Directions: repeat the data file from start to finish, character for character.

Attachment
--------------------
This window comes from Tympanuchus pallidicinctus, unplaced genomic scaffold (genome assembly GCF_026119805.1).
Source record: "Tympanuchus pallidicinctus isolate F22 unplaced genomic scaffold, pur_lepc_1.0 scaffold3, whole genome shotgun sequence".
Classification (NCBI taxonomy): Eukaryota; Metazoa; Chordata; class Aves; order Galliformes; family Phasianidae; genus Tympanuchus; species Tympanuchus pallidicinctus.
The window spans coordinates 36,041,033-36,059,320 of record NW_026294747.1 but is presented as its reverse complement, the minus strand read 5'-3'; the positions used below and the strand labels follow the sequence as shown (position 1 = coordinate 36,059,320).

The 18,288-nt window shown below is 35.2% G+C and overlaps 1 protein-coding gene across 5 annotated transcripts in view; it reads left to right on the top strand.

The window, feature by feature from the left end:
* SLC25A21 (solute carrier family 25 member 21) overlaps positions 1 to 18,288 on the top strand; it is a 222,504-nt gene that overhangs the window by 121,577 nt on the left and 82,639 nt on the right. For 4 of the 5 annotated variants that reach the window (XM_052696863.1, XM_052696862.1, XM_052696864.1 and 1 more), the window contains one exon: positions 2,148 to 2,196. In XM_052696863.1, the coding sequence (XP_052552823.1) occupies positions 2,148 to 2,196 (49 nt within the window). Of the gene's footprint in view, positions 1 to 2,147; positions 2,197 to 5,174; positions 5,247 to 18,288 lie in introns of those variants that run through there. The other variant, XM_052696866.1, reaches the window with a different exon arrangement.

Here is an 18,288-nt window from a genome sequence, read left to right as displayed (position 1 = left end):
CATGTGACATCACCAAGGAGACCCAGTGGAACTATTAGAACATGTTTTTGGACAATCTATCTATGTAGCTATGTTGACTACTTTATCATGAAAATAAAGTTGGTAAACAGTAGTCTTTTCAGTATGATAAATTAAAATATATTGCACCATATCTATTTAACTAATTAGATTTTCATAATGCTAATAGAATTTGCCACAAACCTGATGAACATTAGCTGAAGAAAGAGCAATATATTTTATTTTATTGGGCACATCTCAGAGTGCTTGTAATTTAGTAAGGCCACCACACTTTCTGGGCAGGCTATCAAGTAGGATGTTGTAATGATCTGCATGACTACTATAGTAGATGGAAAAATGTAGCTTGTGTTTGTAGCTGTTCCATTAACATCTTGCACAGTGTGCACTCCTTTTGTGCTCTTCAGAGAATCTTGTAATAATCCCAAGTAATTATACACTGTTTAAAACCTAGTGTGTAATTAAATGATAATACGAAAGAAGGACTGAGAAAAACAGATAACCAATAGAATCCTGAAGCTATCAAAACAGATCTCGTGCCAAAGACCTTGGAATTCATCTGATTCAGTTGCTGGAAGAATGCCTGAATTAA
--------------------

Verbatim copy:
This window comes from Tympanuchus pallidicinctus, unplaced genomic scaffold (genome assembly GCF_026119805.1).
Source record: "Tympanuchus pallidicinctus isolate F22 unplaced genomic scaffold, pur_lepc_1.0 scaffold3, whole genome shotgun sequence".
Classification (NCBI taxonomy): Eukaryota; Metazoa; Chordata; class Aves; order Galliformes; family Phasianidae; genus Tympanuchus; species Tympanuchus pallidicinctus.
The window spans coordinates 36,041,033-36,059,320 of record NW_026294747.1 but is presented as its reverse complement, the minus strand read 5'-3'; the positions used below and the strand labels follow the sequence as shown (position 1 = coordinate 36,059,320).

The 18,288-nt window shown below is 35.2% G+C and overlaps 1 protein-coding gene across 5 annotated transcripts in view; it reads left to right on the top strand.

The window, feature by feature from the left end:
* SLC25A21 (solute carrier family 25 member 21) overlaps positions 1 to 18,288 on the top strand; it is a 222,504-nt gene that overhangs the window by 121,577 nt on the left and 82,639 nt on the right. For 4 of the 5 annotated variants that reach the window (XM_052696863.1, XM_052696862.1, XM_052696864.1 and 1 more), the window contains one exon: positions 2,148 to 2,196. In XM_052696863.1, the coding sequence (XP_052552823.1) occupies positions 2,148 to 2,196 (49 nt within the window). Of the gene's footprint in view, positions 1 to 2,147; positions 2,197 to 5,174; positions 5,247 to 18,288 lie in introns of those variants that run through there. The other variant, XM_052696866.1, reaches the window with a different exon arrangement.

Here is an 18,288-nt window from a genome sequence, read left to right as displayed (position 1 = left end):
CATGTGACATCACCAAGGAGACCCAGTGGAACTATTAGAACATGTTTTTGGACAATCTATCTATGTAGCTATGTTGACTACTTTATCATGAAAATAAAGTTGGTAAACAGTAGTCTTTTCAGTATGATAAATTAAAATATATTGCACCATATCTATTTAACTAATTAGATTTTCATAATGCTAATAGAATTTGCCACAAACCTGATGAACATTAGCTGAAGAAAGAGCAATATATTTTATTTTATTGGGCACATCTCAGAGTGCTTGTAATTTAGTAAGGCCACCACACTTTCTGGGCAGGCTATCAAGTAGGATGTTGTAATGATCTGCATGACTACTATAGTAGATGGAAAAATGTAGCTTGTGTTTGTAGCTGTTCCATTAACATCTTGCACAGTGTGCACTCCTTTTGTGCTCTTCAGAGAATCTTGTAATAATCCCAAGTAATTATACACTGTTTAAAACCTAGTGTGTAATTAAATGATAATACGAAAGAAGGACTGAGAAAAACAGATAACCAATAGAATCCTGAAGCTATCAAAACAGATCTCGTGCCAAAGACCTTGGAATTCATCTGATTCAGTTGCTGGAAGAATGCCTGAATTAA